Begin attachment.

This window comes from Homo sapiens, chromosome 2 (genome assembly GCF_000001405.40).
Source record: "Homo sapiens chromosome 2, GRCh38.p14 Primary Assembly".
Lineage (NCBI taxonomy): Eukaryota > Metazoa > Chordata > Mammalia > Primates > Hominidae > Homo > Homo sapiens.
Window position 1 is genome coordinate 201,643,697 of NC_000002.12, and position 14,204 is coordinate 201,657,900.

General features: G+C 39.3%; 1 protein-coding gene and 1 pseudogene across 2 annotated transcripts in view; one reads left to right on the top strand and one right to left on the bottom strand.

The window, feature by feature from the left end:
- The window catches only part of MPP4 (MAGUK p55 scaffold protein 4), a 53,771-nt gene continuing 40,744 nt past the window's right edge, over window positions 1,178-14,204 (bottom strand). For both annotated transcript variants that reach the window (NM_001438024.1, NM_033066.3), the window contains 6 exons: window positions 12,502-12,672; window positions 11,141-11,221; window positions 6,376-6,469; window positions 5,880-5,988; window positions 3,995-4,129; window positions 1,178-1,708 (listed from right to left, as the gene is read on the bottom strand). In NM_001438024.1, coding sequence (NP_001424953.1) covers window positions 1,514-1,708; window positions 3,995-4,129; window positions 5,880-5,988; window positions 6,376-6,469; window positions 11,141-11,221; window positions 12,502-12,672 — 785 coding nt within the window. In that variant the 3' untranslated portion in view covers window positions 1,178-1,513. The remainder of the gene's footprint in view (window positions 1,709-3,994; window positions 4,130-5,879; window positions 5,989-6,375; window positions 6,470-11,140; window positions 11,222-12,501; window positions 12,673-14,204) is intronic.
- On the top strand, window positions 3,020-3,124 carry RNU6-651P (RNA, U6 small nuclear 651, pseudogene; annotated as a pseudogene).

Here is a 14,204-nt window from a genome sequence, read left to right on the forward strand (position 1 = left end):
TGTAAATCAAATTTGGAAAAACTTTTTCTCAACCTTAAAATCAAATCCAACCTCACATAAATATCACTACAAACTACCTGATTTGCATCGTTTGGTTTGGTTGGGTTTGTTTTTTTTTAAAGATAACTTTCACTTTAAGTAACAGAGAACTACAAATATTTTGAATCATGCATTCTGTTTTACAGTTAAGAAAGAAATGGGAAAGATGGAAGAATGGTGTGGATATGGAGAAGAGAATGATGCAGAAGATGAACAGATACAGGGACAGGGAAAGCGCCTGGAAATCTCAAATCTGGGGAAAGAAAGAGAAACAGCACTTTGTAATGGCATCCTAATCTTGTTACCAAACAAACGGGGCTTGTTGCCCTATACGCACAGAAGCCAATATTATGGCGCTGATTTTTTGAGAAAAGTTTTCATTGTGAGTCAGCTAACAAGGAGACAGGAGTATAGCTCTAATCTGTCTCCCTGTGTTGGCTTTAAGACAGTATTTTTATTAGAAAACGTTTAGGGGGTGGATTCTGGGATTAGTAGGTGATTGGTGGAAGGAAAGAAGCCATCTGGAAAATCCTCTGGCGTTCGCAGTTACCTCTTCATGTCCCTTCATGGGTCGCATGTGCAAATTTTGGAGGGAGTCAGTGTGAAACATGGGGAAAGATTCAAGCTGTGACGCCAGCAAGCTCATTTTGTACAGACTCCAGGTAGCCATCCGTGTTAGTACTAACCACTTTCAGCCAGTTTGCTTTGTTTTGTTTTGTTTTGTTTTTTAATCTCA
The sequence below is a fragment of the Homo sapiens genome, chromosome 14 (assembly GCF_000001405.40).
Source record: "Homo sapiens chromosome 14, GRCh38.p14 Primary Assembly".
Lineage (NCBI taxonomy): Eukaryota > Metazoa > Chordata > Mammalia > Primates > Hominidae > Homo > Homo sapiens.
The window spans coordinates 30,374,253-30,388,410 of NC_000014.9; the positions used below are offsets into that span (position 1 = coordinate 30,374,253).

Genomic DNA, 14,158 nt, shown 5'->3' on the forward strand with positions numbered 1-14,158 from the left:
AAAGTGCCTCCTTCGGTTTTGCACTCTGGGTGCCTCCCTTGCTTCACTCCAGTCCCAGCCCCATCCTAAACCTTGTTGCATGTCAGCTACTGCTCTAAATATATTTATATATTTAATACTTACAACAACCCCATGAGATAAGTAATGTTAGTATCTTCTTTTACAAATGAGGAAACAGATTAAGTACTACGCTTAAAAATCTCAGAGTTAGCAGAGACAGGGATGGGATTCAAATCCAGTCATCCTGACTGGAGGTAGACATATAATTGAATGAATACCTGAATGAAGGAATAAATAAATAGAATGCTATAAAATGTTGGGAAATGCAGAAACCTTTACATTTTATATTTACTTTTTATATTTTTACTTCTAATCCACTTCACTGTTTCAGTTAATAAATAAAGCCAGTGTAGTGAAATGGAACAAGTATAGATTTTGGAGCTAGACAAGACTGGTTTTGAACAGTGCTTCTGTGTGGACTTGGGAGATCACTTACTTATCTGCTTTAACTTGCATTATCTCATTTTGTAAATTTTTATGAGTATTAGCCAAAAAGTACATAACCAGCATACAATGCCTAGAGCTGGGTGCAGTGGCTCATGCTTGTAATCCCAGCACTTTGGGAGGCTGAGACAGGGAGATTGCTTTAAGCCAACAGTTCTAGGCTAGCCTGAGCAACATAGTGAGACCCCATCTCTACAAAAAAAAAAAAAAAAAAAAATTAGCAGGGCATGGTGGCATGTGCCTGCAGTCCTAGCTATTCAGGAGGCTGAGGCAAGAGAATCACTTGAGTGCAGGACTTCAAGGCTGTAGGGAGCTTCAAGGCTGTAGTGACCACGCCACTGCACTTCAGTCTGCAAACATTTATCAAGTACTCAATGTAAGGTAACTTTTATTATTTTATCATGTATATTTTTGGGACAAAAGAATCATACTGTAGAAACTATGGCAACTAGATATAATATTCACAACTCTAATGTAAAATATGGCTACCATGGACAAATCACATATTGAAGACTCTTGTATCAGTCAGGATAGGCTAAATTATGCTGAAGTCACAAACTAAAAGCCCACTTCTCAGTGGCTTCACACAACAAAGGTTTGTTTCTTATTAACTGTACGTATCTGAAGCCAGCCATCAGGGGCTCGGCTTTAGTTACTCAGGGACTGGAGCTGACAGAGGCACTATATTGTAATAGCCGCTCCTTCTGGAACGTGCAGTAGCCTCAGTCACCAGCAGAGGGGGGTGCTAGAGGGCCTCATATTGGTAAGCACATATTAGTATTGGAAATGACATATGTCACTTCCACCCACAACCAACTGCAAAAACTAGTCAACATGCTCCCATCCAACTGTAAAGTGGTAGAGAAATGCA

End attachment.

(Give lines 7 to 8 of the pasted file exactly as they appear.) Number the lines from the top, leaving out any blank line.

- The window catches only part of MPP4 (MAGUK p55 scaffold protein 4), a 53,771-nt gene continuing 40,744 nt past the window's right edge, over window positions 1,178-14,204 (bottom strand). For both annotated transcript variants that reach the window (NM_001438024.1, NM_033066.3), the window contains 6 exons: window positions 12,502-12,672; window positions 11,141-11,221; window positions 6,376-6,469; window positions 5,880-5,988; window positions 3,995-4,129; window positions 1,178-1,708 (listed from right to left, as the gene is read on the bottom strand). In NM_001438024.1, coding sequence (NP_001424953.1) covers window positions 1,514-1,708; window positions 3,995-4,129; window positions 5,880-5,988; window positions 6,376-6,469; window positions 11,141-11,221; window positions 12,502-12,672 — 785 coding nt within the window. In that variant the 3' untranslated portion in view covers window positions 1,178-1,513. The remainder of the gene's footprint in view (window positions 1,709-3,994; window positions 4,130-5,879; window positions 5,989-6,375; window positions 6,470-11,140; window positions 11,222-12,501; window positions 12,673-14,204) is intronic.
- On the top strand, window positions 3,020-3,124 carry RNU6-651P (RNA, U6 small nuclear 651, pseudogene; annotated as a pseudogene).